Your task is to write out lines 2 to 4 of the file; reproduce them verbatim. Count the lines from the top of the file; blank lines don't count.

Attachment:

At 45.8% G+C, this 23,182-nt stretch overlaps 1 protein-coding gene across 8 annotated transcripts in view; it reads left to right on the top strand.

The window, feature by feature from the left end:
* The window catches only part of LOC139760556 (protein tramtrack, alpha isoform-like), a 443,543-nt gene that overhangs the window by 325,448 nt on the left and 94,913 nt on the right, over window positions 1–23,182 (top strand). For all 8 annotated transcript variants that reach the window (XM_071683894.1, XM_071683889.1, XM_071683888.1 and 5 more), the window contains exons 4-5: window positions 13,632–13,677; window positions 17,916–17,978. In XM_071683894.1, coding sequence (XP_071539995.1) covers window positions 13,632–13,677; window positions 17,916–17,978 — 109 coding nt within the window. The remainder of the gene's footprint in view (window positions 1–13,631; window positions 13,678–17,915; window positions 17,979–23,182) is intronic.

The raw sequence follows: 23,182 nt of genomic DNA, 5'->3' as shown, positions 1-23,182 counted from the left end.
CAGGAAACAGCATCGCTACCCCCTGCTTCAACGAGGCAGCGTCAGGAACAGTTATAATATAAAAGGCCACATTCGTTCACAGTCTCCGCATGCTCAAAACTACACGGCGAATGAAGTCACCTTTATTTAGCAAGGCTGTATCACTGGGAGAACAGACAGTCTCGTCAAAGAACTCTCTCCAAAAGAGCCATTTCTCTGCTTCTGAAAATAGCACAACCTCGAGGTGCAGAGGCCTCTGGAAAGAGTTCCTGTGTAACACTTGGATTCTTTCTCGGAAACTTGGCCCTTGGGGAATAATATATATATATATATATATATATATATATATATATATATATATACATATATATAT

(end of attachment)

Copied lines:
The window, feature by feature from the left end:
* The window catches only part of LOC139760556 (protein tramtrack, alpha isoform-like), a 443,543-nt gene that overhangs the window by 325,448 nt on the left and 94,913 nt on the right, over window positions 1–23,182 (top strand). For all 8 annotated transcript variants that reach the window (XM_071683894.1, XM_071683889.1, XM_071683888.1 and 5 more), the window contains exons 4-5: window positions 13,632–13,677; window positions 17,916–17,978. In XM_071683894.1, coding sequence (XP_071539995.1) covers window positions 13,632–13,677; window positions 17,916–17,978 — 109 coding nt within the window. The remainder of the gene's footprint in view (window positions 1–13,631; window positions 13,678–17,915; window positions 17,979–23,182) is intronic.

The raw sequence follows: 23,182 nt of genomic DNA, 5'->3' as shown, positions 1-23,182 counted from the left end.